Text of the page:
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Old 01-19-2021, 07:36 AM   #1
robbert-vdh
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Default Looking for testers for yabridge 3.x's upcoming VST3 support

EDIT 2: Thanks so much for all the help! Yabridge 3.0.0 has now been released, and thanks to the help from the REAPER community I've been able to track down a few subtle but quite important bugs in the implementation. Aside from VST3 support yabridge 3.0.0 also includes a lot of other improvements, fixes, and new features, so I encourage you to read the full changelog if you're interested to learn more: https://github.com/robbert-vdh/yabridge/releases

Original post below:


Hi,

I develop yabridge, and for the past few months I've been working hard to bring the first ever true Linux VST3 <-> Windows VST3 Wine plugin bridging to Linux. There's still lots of work to be done both in terms of testing and final polish, but all VST 3.7.1 features have been implemented and everything seems to work exactly like you'd expect it to work. REAPER's a bit specific about how some (GUI related) things should work in its VST3 implementation, and over the past few days I've been reworking some things to make sure everything works absolutely perfectly in REAPER. While everything seems to work great now for me and for some other people from the yabridge Discord who have also been testing it, I would very much appreciate some additional testing at this point.

Aside from VST3 support there have also been a substantial amount of other changes on the master branch. You can find the full in-progress changelog here: https://github.com/robbert-vdh/yabri...r/CHANGELOG.md

If anyone wants to help me out, then you can either install the yabridge-git and yabridgectl-git AUR packages if you're on Arch/Manjaro, or you can grab the latest yabridge and yabridgectl builds from the CI here. After installing or downloading those just follow the usual instructions from the readme. Because of the VST3 changes you'll need to use an up to date version of yabridgectl, and don't forget to rerun `yabridgectl sync` after upgrading yabridge.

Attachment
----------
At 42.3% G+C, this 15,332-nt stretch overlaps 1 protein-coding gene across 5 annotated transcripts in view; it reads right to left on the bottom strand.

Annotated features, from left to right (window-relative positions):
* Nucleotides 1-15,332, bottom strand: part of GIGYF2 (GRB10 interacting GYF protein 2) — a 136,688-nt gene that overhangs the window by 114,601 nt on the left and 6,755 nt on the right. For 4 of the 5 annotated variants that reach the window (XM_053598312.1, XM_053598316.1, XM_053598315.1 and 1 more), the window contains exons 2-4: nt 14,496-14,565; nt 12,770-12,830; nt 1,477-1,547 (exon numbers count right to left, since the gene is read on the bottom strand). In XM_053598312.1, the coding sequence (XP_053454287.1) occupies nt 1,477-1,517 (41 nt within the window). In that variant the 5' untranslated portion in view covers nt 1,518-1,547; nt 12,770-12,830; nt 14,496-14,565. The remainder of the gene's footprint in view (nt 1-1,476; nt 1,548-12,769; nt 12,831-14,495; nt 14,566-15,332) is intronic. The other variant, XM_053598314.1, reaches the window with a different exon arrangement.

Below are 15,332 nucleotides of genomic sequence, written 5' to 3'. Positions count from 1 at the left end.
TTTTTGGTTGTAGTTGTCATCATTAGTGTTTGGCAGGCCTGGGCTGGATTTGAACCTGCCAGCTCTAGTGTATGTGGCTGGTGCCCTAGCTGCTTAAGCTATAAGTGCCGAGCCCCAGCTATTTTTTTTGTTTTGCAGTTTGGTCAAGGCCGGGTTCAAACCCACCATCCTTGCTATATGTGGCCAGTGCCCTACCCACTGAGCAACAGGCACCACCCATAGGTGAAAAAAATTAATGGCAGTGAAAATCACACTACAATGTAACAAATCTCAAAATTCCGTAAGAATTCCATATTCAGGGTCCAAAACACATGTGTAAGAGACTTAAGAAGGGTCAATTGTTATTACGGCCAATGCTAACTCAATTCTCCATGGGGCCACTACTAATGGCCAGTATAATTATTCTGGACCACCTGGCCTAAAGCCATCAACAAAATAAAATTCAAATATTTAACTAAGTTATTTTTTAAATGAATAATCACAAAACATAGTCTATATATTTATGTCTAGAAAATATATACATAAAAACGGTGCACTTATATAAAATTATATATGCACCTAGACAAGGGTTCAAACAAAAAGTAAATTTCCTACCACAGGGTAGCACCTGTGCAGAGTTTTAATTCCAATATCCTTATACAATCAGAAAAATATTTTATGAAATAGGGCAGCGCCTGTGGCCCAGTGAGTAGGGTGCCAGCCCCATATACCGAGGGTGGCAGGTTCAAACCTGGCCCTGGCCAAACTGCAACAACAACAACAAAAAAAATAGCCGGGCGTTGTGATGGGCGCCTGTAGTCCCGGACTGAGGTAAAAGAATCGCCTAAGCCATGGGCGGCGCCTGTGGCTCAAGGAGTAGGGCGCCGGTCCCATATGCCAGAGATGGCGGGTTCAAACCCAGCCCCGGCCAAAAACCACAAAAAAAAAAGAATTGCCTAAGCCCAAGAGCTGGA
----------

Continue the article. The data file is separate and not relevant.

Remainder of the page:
Thanks a lot!

EDIT: Someone pointed out to me projects with VST3 plugins saved on Windows would not load with yabridge under Linux, and as it turns out there was an issue with mismatching VST3 plugin IDs. This has been fixed as of 2020-01-22, but this sadly did require a backwards incompatible change. I've written migration scripts that can update REAPER, Ardour, Bitwig and Renoise project files to account for these changes. You can find them along with instructions on how to use them here: https://github.com/robbert-vdh/yabri...ools/migration Sorry for this major inconvenience, but I'm very glad that we at least learnt of this before an actual release.

Last edited by robbert-vdh; 02-14-2021 at 07:47 AM. Reason: yabridge 3.0.0 has now been released.
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Old 01-20-2021, 06:57 AM   #2
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GREAT STUFF !

I'm not very qualified for testing right now.

But I'd like to state that I am very happy top see such things happen. Using commercial plugins in a Linux DAW IMHO is absolutely mission critical.

In the end such a Bridge should be seamlessly integrated in the DAW. In Reaper maybe it can an "extension" and hence work invisible to the end user, low CPU overhead and still stay "3rd party".

Could you explain the difference vs the commonly use LinVST tool ?
A question that I have in mind long since: As Mac OS is based on BSD Linux and hence UNIX, it should be more similar to Linux than Windows. So why them Windows Plugins are the target for such bridging tools and not Mac plugins ?

-Michael
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Old 01-20-2021, 08:27 AM   #3